“The final implication for the United States is that it is vital that any HVT campaign take place as part of a larger  strategy, not merely as an end to itself. Remote strikes and targeted raids need to be combined with broader  operations, both military and non-military, to achieve maximum effectiveness.

The United States will face an uphill battle in utilizing HVT campaigns successfully, since it will always be operating as a third-party force. If the goals of the host government and the third-party force are divergent, there is little chance for success.

It is clear that as long as Al Qaeda remains a global force, U.S.-sponsored HVT operations will continue. But if the United States continues to conduct HVT operations in a vacuum, …it will continue to be doomed to failure.”

Professor of International Affairs Jenna Jordan, concludes in her article “Why Terrorist Groups Survive Decapitation Strikes

“The targeting of terrorist leaders affiliated with al-Qaida has been the cornerstone of U.S. counterterrorism policy since 2001. ..Targeting al-Qaida is not likely to result in organizational decline or long-term degradation [since] its bureaucratic organization and communal support have allowed it to withstand frequent attacks on its leadership.”

However, she cautions,

“Regardless of the effectiveness and potential for adverse consequences of its decapitation strategy, the United States is likely to continue targeting al-Qaida leaders because U.S. policymakers view the killing of high-level targets as successes in themselves.”


The publication this year of the Drone Papers reveals that the Obama administration, the US military, and the CIA have been lying all along about the drone assassination  program, its targets and its civilian casualties. These documents also expose the obscene disregard for human lives pervading the entire operation, as the drone warriors pursue their technological dreams. “Throughout human history,” the Stimson Report reminds us, “the ability to project force across significant distances has been a much sought-after military capability… and since the dawn of mechanization, militaries have sought to replace people with machines.” In this context, drones are the unholy grail. The Drone Papers reveal that in its pursuit these Dr Strangeloves  have been well aware of the horrific human costs of their enterprise and that they couldn’t care less. ​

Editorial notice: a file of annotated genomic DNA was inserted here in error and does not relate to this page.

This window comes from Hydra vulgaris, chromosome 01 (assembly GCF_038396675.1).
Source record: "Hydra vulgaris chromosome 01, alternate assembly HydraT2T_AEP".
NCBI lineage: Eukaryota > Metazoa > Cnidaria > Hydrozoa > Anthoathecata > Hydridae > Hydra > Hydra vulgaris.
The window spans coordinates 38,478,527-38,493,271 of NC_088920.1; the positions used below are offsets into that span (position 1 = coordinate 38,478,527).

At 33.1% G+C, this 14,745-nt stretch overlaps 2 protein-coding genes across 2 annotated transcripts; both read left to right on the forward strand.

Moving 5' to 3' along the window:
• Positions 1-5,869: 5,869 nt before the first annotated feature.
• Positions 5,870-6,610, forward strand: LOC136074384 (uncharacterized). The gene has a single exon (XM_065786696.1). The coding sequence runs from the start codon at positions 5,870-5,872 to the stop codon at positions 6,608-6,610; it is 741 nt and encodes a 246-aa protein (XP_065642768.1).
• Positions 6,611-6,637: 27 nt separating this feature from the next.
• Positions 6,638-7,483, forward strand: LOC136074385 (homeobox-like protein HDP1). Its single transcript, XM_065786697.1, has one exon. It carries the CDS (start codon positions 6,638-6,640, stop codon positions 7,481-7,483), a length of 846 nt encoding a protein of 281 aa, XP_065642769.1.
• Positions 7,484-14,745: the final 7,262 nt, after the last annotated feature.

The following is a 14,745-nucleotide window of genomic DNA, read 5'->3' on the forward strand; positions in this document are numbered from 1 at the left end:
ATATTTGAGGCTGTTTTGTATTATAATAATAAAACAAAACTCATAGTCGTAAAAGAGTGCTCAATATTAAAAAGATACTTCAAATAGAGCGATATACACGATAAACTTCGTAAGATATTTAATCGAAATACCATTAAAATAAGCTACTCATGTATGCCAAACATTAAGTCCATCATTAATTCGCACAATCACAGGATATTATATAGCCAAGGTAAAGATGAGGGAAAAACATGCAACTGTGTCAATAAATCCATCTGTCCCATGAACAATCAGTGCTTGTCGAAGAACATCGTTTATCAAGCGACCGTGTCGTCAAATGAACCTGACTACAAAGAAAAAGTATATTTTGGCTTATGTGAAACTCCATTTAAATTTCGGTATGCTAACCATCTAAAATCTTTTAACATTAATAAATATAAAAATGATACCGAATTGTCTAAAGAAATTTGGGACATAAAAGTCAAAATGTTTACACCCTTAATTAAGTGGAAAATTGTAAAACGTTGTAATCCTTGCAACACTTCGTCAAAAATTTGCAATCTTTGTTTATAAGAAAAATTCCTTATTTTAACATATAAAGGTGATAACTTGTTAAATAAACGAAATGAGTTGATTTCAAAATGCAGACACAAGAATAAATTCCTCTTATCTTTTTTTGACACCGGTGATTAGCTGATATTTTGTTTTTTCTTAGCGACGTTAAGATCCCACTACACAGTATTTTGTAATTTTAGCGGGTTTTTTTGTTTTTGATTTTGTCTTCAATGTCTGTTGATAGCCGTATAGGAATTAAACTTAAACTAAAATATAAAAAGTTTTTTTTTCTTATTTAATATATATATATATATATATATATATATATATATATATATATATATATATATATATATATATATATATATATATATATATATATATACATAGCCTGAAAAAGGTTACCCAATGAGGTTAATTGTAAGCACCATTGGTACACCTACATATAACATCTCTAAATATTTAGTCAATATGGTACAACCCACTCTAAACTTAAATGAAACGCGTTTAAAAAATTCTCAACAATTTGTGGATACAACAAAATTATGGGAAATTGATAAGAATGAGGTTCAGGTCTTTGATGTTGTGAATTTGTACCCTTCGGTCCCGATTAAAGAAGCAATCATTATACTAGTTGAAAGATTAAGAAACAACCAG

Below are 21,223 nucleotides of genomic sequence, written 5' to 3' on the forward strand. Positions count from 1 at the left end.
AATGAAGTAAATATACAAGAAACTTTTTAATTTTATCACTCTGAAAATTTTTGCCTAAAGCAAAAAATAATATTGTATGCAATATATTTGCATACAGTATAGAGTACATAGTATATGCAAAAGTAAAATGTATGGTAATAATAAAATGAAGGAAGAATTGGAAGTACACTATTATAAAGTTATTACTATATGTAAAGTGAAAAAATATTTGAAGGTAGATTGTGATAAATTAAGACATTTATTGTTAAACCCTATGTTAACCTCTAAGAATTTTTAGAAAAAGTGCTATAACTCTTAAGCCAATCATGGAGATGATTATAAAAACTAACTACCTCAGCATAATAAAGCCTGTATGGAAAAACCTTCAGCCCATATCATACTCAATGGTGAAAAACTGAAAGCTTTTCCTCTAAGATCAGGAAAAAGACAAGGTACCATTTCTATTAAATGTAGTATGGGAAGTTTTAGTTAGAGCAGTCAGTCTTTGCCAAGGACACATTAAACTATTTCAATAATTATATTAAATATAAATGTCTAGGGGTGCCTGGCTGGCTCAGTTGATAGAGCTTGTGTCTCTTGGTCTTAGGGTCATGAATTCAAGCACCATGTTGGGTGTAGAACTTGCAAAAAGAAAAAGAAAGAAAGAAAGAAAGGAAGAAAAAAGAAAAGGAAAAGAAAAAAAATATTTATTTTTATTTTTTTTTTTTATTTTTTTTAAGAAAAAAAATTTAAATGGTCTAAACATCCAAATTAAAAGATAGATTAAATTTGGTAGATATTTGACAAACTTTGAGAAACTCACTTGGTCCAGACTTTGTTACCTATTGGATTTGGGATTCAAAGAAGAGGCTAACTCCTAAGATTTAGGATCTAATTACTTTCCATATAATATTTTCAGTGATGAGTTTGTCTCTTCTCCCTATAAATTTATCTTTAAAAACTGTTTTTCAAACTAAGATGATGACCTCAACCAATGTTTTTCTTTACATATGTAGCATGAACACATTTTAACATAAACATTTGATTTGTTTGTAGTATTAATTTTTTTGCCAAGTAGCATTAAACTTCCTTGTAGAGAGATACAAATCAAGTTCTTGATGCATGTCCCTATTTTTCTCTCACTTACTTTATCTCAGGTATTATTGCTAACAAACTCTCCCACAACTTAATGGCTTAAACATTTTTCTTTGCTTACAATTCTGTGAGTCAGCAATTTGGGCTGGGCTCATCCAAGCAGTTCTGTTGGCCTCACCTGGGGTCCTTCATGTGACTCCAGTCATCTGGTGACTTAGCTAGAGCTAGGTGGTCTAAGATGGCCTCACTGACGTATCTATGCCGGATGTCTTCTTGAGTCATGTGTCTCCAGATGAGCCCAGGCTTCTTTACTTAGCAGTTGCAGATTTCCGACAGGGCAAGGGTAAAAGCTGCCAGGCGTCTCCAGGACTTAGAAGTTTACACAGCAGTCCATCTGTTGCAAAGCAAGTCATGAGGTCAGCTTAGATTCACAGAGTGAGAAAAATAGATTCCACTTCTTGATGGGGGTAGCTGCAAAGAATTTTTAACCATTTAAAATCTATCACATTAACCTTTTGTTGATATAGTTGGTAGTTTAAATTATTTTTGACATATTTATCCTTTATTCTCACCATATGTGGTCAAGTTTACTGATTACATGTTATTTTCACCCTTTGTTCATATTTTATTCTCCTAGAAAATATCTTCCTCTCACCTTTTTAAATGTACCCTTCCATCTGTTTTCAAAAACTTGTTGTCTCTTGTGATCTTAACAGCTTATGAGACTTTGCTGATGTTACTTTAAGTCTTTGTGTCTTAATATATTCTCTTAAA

What I’ve tried to show here is something more:  that these military miscreants have also known all along that their drone technology and targeting strategy are militarily bankrupt. They could not but be aware from military history and doctrine that these approaches have  absolutely no possibility of defeating terrorist groups or keeping America safe. They must know that in fact the opposite is true, that  their nefarious enterprise only further endangers us all. And yet they will continue ever more brazenly their Reaper madness, the scholars here all agree, until we find some way to stop them.



Recommendations and Report of the Stimson Center Task Force on US Drone Policy, Second Edition.  Research Director: Rachel Stohl, April 2015

Rachel Stohl, “Just how effective is the US drone program anyway?”

Doyle McManus, “Are we winning the drone war?Los Angeles Times, April 24, 2015

Patrick B. Johnston, “Does Decapitation Work? Assessing the Effectiveness of Leadership Targeting in Counterinsurgency Campaigns,” International Security, 36(4):47-79, 2012

Frankel, Matt(2011) ‘The ABCs of HVT: Key Lessons from High Value Targeting Campaigns Against  Insurgents and Terrorists’, Studies in Conflict & Terrorism, 34: 1, 17 — 3

Jenna Jordan , “Why Terrorist Groups Survive Decapitation Strikes,” International Security, Vol. 38, No. 4 (Spring 2014), pp. 7–38,

Gregoire Chamayou, A Theory of the Drone, The  New Press, 2015

Richard Whittle, Predator: The Secret Origins of the Drone Revolution. Henry Holt & Co., 2014

Andrew Cockburn, Kill Chain: The Rise of the High-Tech Assassins, Henry Holt & Co., 2015

Jeremy Scahill et al., The Drone Papers.